In the third adjudication, the adjudicator, on 28 October 2010, found that the contractor was not entitled to an extension of time for alleged: (i) delays caused by British Gas and EDF; and (ii) the employer’s late instructions dealing with a problem of floor levels. The adjudicator was satisfied that these acts of delay did not constitute acts of prevention by the employer.

In March 2011, the contractor started proceedings, seeking various declarations relating to the contract. There were a number of issues before the court. This report considers only two of those issues.

Was the decision in the third adjudication conclusive?

The contract contained a number of provisions regarding the conclusiveness of the Final Account and Final Statement. In particular, clause 1.9.4 provided that in the event of a dispute or difference on which the adjudicator had given a decision after the submission of the Final Account and Final Statement then either party could commence arbitration or legal proceedings within 28 days of the adjudicator’s decision.

The employer maintained that as the issues raised in the current proceedings by the contractor were precisely the same as those which had been decided in the third adjudication, and the contractor’s failure to challenge the adjudicator’s decision within the prescribed 28 day period meant that the adjudicator’s decision was conclusive.

The court’s decision

The court agreed with the employer. It was plain that the court was being asked to decide all of the same issues argued in front of the adjudicator, with even the same authorities being cited in both instances. Since the third adjudication took place after the Final Account and Final Statement had been submitted, clause 1.9.4 was triggered.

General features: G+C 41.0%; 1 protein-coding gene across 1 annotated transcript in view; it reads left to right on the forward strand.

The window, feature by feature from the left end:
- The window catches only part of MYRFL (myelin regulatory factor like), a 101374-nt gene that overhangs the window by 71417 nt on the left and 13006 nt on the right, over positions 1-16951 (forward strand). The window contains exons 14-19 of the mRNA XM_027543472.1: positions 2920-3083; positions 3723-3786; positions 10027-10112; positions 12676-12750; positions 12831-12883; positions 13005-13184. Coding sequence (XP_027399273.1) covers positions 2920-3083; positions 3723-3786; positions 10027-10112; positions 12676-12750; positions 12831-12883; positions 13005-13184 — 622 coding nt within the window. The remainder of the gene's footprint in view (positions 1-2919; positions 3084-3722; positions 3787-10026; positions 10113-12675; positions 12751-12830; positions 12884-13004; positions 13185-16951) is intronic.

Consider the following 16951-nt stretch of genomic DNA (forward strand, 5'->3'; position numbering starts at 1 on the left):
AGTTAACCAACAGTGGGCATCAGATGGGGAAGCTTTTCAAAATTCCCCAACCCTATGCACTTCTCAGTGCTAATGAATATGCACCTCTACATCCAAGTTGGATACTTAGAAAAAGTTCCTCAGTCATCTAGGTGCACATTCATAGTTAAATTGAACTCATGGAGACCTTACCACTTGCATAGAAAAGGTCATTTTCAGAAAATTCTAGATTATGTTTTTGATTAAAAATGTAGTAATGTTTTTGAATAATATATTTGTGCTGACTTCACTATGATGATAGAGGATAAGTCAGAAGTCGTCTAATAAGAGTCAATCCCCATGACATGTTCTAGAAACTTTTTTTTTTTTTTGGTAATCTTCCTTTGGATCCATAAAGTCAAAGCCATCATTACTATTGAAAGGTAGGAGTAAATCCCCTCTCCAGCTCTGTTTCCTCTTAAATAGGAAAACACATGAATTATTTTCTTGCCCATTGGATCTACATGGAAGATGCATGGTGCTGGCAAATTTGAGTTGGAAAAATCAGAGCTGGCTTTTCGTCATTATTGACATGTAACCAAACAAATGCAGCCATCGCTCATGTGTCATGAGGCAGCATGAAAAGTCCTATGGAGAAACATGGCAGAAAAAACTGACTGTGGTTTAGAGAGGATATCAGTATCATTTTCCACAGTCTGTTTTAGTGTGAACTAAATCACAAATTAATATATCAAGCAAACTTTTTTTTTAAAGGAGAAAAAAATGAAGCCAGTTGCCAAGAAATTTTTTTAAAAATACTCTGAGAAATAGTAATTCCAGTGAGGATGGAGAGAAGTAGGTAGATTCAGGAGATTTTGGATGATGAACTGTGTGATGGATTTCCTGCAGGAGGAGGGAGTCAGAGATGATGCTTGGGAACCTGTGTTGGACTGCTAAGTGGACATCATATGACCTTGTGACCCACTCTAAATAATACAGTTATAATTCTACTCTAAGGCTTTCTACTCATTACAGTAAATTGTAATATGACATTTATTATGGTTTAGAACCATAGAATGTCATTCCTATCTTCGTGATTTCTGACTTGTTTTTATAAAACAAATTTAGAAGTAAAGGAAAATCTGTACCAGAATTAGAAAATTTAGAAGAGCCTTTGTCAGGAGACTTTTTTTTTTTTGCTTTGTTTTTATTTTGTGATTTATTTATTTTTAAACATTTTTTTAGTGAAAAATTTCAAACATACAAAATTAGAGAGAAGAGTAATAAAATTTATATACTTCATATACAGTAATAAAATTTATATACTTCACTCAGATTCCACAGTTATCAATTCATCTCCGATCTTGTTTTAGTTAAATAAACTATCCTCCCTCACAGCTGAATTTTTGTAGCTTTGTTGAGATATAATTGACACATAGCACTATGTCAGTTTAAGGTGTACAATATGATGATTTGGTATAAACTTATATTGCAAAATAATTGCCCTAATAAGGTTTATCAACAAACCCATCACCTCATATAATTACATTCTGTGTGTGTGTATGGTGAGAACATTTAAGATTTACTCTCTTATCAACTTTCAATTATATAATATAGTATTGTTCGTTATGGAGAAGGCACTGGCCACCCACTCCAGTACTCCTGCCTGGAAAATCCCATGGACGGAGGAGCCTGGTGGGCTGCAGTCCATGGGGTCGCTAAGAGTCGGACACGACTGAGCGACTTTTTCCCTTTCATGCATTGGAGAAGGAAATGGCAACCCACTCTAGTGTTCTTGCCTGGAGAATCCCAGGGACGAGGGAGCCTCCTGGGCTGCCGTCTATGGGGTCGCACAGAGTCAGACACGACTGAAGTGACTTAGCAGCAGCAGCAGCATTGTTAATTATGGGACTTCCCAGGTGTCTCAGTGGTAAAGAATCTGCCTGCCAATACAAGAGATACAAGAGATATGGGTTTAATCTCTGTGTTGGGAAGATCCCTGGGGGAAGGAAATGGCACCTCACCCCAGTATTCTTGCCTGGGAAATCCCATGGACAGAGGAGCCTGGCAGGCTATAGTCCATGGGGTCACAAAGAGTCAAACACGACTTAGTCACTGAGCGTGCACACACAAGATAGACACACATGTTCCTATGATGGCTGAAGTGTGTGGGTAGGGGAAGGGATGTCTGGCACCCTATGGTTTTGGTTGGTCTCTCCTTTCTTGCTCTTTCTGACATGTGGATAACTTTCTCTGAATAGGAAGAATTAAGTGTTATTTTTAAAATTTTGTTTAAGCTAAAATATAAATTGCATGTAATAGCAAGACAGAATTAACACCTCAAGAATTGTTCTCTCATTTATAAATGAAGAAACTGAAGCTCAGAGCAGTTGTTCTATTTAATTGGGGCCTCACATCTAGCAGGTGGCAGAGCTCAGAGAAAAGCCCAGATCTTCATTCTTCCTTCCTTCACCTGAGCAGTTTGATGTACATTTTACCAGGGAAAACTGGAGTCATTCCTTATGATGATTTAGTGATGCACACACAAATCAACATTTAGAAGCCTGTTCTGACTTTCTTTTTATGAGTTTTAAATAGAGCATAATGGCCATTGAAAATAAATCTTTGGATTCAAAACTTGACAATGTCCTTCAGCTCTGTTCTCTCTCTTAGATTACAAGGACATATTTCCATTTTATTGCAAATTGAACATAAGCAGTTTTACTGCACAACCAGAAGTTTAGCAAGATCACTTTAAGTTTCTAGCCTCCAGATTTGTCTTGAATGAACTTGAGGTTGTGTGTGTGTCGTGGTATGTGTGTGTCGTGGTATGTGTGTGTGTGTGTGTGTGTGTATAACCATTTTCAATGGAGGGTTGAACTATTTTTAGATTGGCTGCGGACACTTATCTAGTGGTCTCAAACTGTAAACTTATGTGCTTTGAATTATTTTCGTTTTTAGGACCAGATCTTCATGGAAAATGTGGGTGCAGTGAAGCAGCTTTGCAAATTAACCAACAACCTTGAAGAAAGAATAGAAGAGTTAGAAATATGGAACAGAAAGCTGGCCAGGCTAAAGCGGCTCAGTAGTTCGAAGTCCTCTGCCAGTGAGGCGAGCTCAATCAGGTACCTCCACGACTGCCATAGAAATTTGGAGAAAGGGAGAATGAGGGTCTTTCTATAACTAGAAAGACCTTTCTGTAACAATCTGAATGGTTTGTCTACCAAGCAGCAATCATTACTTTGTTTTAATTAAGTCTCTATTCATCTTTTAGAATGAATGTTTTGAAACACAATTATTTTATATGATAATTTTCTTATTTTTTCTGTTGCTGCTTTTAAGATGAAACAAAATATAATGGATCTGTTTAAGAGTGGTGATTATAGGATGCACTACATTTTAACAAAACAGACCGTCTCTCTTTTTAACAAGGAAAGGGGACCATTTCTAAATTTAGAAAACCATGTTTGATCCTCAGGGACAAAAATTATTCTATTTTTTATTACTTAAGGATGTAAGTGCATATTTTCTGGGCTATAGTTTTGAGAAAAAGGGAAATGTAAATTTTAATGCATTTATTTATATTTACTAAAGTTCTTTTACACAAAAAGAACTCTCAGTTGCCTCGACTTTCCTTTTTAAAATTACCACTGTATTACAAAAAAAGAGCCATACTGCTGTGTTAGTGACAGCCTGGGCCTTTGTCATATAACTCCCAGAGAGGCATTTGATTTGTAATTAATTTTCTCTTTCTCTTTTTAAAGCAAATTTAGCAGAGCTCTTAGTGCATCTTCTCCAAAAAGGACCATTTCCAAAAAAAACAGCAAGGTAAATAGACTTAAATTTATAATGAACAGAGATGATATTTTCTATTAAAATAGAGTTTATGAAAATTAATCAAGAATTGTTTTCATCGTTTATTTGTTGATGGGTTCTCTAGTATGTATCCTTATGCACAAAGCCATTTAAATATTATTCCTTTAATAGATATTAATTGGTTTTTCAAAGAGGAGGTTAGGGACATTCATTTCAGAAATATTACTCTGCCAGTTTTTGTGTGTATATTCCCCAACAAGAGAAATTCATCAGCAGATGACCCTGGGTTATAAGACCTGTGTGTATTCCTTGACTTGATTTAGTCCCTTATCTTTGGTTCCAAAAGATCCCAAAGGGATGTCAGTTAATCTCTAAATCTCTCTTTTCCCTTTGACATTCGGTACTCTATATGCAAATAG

The court concluded that clause 1.9.4 was plainly intended to ensure that if there was an adjudication after the Final Account had been provided, the losing party had 28 days in which to challenge the result, otherwise the result became conclusive. The imposition of a deadline also made “commercial common sense” since it would prevent the losing party to an adjudication from challenging the decision, months or years later.

Did the contractor’s Final Account and Statement become conclusive?

The period for rectification of defects under the contract expired on 13 January 2011.

The contractor argued that clause 4.12.4 of the contract rendered the Final Account and Final Statement conclusive as at 13 February 2011, unless the employer challenged anything in the Final Account or the Final Statement.

“4.12.4 The Final Account and Final Statement as submitted by the Contractor … shall on the expiry of one month from whatever occurs last:

1 the end of the Rectification Period in respect of the Works …